The Christmas Market Committee in conjunction with the Chamber Management group decided as this was our first venture into running a Christmas Market we would err on the side of caution and not have stalls which required facilities such as water and cooking and those who would provide hot food or food for consumption on the day.
We also felt that due to the site and position of the market… surrounded by Hotels Cafes and restaurants we did not want to upset out local trade people who do pay rates and provide food all year.
We are trying to provide a great new event for Harrogate without upsetting our own Chamber members and the local trade people.
I hope “the People of Harrogate” can understand we are trying something new… We can only do our best and can take feedback positive or not after the event.
As it is just about sold out now there is absolutely no point in having any more discussions about it this year as it would be very unfair to allow some food related stalls in at this late stage after turning several away earlier.
I would hazard a guess that there will be an equal number of people who will be pleased that there is not an issue with the rubbish and smells caused by stands selling food. And another set of people who would rather that there was no market at all. It is one of those can’t please all the people situations.
The Market Square Group operate many markets throughout the UK and had been previously been in negotiations to run the Christmas Market.
As a company, they have great experience in Christmas Markets and this is the only market that they are aware of that will not allow food for consumption at the time.
They were forced to pull out of operating the Harrogate market due to what they saw as unreasonable conditions being placed upon them, making it unviable.
Paul Kennedy of the Market Square Group said:
We had to withdraw from providing this year’s Christmas Market due to too many restrictions being placed on the type of stalls we could have.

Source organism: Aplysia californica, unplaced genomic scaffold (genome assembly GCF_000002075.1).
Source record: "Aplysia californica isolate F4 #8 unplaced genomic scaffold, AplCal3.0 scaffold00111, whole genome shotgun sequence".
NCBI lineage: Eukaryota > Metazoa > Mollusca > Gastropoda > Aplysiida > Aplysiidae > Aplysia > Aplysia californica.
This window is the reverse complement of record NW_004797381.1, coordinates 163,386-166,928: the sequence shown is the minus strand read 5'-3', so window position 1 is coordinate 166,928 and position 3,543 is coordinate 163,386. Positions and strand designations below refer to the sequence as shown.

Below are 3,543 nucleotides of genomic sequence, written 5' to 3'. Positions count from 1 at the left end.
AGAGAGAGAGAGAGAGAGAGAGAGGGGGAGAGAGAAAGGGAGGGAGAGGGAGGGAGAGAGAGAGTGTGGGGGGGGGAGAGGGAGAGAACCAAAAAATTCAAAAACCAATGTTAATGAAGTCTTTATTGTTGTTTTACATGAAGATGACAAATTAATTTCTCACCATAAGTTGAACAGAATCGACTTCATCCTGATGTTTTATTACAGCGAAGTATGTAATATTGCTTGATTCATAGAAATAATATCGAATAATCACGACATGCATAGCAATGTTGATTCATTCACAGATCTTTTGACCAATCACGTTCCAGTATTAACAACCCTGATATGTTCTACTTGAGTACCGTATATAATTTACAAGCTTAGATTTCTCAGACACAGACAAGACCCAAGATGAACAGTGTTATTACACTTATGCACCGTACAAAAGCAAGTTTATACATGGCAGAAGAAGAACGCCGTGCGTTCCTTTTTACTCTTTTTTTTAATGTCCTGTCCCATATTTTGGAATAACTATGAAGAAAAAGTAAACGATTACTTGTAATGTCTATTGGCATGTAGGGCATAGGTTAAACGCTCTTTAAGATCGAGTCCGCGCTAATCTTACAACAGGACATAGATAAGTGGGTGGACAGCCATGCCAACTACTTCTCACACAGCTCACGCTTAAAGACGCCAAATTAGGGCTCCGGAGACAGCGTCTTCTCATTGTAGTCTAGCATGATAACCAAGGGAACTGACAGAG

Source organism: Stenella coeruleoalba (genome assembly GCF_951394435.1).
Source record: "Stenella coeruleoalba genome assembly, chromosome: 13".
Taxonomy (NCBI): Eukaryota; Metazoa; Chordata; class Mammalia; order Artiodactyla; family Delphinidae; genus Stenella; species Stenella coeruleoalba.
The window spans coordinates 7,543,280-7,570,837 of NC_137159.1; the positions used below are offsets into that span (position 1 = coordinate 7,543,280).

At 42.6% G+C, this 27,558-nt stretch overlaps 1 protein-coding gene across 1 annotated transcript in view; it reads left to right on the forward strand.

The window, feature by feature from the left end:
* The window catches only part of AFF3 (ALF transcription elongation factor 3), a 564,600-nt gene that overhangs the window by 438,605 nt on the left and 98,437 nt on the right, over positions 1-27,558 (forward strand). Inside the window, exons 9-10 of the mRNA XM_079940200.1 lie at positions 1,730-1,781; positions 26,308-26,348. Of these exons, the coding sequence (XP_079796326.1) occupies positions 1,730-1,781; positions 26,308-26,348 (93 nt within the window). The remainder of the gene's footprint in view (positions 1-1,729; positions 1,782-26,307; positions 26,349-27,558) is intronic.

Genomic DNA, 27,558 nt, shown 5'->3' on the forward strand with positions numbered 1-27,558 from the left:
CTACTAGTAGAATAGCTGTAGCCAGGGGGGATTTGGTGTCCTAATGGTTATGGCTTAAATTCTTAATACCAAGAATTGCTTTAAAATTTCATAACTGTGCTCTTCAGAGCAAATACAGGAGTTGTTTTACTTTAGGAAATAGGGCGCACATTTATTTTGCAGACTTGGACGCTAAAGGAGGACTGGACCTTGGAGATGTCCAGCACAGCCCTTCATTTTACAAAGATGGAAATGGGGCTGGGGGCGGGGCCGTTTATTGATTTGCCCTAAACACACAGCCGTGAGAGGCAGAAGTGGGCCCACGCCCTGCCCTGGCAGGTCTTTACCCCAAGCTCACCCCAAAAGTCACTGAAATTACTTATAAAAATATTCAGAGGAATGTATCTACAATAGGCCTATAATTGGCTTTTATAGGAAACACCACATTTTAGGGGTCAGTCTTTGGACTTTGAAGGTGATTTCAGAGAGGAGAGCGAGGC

Tighter and tighter restrictions meant the market simply became unviable. We were told the restrictions were because traders in the town didn’t want their businesses affected.
Even though we argued that the market would complement existing business offerings and bring more people into the town for the benefit of all, it fell on deaf ears.
We have also had to take the decision not to return to Harrogate in future with our very popular World Village Market due to the same restrictions.
Paul Kennedy, commenting on the decision to not allow food stalls:
This decision comes as no surprise to us.
It simply boils down to short-sighted people with vested interests who have slowly and surely removed any variety and viability from a Christmas market which will now be just a shadow of what it has been in the past and what it could have been in the future.
The apparent policy of protectionism by the Chamber Trade does not serve the people of Harrogate well. While it can can be understood that in the current economic climate that support of trade is difficult and needs support, controlling a market place is not the way to achieve that.
Hosting a vibrant market, in the traditional way with food you can eat at the time, will encourage many more to Harrogate and the local businesses would more likely gain business from the spillover from that.
More consultation should have taken place with the community and too much emphasis has been placed upon the needs of local traders rather than what the residence of the town want.
Having visitors potentially leave Harrogate with disappointment over the market is damaging for Harrogate and jeopardises the future of the market in the coming years as people will not want to return.